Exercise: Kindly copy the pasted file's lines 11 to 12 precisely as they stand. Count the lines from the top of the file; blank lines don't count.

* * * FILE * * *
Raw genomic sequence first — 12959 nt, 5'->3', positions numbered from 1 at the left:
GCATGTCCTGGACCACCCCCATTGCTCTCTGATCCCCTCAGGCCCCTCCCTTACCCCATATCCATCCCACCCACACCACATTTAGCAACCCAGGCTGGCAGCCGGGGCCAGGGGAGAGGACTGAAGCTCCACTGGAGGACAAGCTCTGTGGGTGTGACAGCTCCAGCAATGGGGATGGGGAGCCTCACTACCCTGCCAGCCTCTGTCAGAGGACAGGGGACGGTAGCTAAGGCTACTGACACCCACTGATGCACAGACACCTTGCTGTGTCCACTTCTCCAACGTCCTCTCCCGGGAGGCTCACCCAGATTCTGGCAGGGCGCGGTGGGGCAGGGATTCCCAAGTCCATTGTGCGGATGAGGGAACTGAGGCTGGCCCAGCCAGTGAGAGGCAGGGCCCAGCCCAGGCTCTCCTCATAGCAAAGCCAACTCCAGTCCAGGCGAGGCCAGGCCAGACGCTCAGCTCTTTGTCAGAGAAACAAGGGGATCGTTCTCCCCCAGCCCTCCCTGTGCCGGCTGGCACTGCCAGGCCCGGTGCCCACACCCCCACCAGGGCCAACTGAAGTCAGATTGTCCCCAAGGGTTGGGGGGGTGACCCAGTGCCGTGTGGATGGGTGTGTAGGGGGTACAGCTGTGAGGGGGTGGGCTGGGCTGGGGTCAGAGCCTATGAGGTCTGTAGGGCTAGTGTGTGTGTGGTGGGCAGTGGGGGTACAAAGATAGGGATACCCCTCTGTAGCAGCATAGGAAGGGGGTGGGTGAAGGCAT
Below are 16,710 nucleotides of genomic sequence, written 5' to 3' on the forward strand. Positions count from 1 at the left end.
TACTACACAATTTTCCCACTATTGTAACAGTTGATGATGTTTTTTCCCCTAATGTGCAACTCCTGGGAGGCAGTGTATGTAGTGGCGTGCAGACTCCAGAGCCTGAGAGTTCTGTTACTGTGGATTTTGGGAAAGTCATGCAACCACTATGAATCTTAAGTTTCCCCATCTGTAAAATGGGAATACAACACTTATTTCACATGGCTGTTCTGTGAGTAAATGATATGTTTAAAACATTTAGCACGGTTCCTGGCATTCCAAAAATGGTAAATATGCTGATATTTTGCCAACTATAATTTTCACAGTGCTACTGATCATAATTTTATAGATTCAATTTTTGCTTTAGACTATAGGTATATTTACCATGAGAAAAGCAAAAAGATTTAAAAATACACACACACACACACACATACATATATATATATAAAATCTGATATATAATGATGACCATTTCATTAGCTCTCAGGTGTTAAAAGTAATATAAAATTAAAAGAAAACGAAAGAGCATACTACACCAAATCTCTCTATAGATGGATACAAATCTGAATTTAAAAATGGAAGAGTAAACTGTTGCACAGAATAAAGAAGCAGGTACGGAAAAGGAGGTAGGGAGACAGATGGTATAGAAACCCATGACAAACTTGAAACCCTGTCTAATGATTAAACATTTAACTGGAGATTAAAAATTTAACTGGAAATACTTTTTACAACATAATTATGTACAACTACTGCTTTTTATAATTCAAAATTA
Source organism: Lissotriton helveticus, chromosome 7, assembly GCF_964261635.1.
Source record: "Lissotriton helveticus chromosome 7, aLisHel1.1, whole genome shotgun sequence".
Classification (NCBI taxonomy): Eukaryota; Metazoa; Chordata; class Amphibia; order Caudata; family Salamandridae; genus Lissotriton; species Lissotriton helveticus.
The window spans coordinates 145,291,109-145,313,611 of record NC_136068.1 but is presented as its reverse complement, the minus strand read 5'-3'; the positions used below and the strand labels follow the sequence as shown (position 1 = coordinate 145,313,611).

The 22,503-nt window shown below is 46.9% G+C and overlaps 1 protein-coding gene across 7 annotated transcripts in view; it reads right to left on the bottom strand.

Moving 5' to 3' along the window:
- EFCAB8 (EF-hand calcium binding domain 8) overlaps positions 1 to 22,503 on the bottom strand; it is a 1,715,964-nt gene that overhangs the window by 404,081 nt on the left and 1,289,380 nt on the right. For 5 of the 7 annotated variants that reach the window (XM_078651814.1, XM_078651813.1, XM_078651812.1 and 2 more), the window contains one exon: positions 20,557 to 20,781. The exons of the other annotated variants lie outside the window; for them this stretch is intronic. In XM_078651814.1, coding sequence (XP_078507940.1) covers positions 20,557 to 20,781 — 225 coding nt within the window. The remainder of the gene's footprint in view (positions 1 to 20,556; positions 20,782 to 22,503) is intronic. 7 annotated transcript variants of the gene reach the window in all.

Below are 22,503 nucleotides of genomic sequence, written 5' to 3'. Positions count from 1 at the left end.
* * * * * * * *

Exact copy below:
- EFCAB8 (EF-hand calcium binding domain 8) overlaps positions 1 to 22,503 on the bottom strand; it is a 1,715,964-nt gene that overhangs the window by 404,081 nt on the left and 1,289,380 nt on the right. For 5 of the 7 annotated variants that reach the window (XM_078651814.1, XM_078651813.1, XM_078651812.1 and 2 more), the window contains one exon: positions 20,557 to 20,781. The exons of the other annotated variants lie outside the window; for them this stretch is intronic. In XM_078651814.1, coding sequence (XP_078507940.1) covers positions 20,557 to 20,781 — 225 coding nt within the window. The remainder of the gene's footprint in view (positions 1 to 20,556; positions 20,782 to 22,503) is intronic. 7 annotated transcript variants of the gene reach the window in all.

Below are 22,503 nucleotides of genomic sequence, written 5' to 3'. Positions count from 1 at the left end.